Contact: Science Press Package
American Association for the Advancement of Science
Icy detective discovers extraterrestrial particles
The IceCube Laboratory at the Amundsen-Scott South Pole Station in Antarctica is the world's
largest neutrino detector. Its computers collect raw data on neutrino activity from sensors in the
ice that look for light emitted when neutrinos strike. Event filtering happens in near real-time in
this lab in Antarctica. Neutrino events selected as interesting for physics studies are sent to the
University of Wisconsin-Madison, where they are further studied by members of the IceCube
[Image courtesy of Sven Lidstrom, IceCube/NSF, March 2012]
Sensors buried below the ice may help scientists figure out where the high-energy rays that speed through space are born, a new study reports. And this is exciting as the origin of these rays, known as cosmic rays, has long been mysterious -- because cosmic rays are hard to track.
In a report published in the 22 November issue of the journal Science, a team of researchers led by the University of Adelaide's M.G. Aartsen detected particles from beyond our Solar System that can be tracked – all the way to the dark corners from which they came. Those particles are called neutrinos.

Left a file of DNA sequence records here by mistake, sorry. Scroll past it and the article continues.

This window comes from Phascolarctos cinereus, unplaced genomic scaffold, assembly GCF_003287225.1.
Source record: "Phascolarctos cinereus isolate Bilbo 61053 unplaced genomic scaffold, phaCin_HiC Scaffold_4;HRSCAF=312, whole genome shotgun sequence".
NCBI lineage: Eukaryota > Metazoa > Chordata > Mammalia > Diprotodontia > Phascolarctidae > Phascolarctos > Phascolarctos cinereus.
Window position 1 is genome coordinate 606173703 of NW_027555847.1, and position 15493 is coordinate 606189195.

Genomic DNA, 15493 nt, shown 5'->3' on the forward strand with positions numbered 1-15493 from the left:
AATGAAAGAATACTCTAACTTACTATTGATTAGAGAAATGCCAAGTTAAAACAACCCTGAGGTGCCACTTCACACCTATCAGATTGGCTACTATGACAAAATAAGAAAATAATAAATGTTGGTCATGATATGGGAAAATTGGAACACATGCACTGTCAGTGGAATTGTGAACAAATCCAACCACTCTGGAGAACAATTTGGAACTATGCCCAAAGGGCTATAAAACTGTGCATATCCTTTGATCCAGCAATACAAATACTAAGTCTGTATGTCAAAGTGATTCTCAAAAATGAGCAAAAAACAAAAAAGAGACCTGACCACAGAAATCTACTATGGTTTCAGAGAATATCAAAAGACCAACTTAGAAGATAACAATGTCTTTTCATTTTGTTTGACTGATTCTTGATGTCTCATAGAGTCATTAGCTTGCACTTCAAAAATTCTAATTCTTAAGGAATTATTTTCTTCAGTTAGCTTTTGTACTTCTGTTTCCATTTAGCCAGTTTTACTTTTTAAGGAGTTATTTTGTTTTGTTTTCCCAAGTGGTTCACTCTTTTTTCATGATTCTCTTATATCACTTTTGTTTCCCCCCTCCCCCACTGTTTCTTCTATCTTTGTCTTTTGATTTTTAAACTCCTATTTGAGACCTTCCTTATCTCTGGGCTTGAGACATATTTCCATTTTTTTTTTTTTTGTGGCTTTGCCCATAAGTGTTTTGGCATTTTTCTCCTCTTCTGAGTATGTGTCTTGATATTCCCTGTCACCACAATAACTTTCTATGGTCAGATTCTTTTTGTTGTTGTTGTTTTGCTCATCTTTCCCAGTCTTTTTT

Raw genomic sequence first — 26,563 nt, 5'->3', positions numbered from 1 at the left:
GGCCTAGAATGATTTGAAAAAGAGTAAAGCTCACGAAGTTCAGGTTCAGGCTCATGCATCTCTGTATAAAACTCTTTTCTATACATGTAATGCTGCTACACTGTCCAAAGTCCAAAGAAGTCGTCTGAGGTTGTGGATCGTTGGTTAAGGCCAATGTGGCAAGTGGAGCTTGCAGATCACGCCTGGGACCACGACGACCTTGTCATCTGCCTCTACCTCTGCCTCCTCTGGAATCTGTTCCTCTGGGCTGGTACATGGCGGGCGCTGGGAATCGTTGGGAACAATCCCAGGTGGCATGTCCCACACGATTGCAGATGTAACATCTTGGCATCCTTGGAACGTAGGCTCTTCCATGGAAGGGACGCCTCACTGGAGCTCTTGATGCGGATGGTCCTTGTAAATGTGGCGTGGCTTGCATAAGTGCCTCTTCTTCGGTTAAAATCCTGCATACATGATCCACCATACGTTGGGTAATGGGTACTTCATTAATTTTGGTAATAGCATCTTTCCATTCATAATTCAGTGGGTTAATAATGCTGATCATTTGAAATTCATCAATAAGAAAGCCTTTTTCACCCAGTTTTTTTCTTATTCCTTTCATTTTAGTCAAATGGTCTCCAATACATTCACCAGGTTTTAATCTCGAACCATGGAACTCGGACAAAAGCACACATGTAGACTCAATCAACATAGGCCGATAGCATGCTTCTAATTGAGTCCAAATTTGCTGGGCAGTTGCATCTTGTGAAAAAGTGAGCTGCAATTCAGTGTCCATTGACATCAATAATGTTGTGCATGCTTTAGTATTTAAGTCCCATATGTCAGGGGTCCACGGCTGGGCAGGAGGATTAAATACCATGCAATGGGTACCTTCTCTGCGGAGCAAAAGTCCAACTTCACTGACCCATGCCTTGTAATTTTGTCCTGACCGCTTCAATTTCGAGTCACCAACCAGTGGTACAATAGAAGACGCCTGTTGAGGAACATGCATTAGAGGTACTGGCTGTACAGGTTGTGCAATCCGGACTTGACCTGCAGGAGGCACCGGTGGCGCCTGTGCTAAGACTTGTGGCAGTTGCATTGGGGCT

Because they have no mass or charge, neutrinos don't get deflected or caught in space like cosmic rays do. But they likely have the same distant source, so studying them would be a way to understand where cosmic rays come from.
Scientists had long thought neutrinos could be helpful tools in this effort, but they've not detected any from outside our Solar System (i.e., from sources other than the Sun) since 1987.
Then, in the summer of 2012, exciting results came from the South Pole; team members analyzing data from the region's Ice Cube neutrino detector -- which had been scanning for high-energy neutrinos since 2010 -- reported two neutrinos with energies above what's expected.
The scientists started sifting through the rest of the data from Ice Cube, looking for more high-energy neutrino events. They found 26 more, including the most energetic neutrinos ever observed, and each with characteristics similar to those scientists predicted extraterrestrial neutrinos would have.
This suggests that these 28 neutrinos are from outside of the Solar System.
The scientists suspect they originated in the bright sources (like supernovae) that produce high-energy cosmic rays, which is what they will examine next. Doing so may allow them to solve the riddle of the origin of cosmic rays.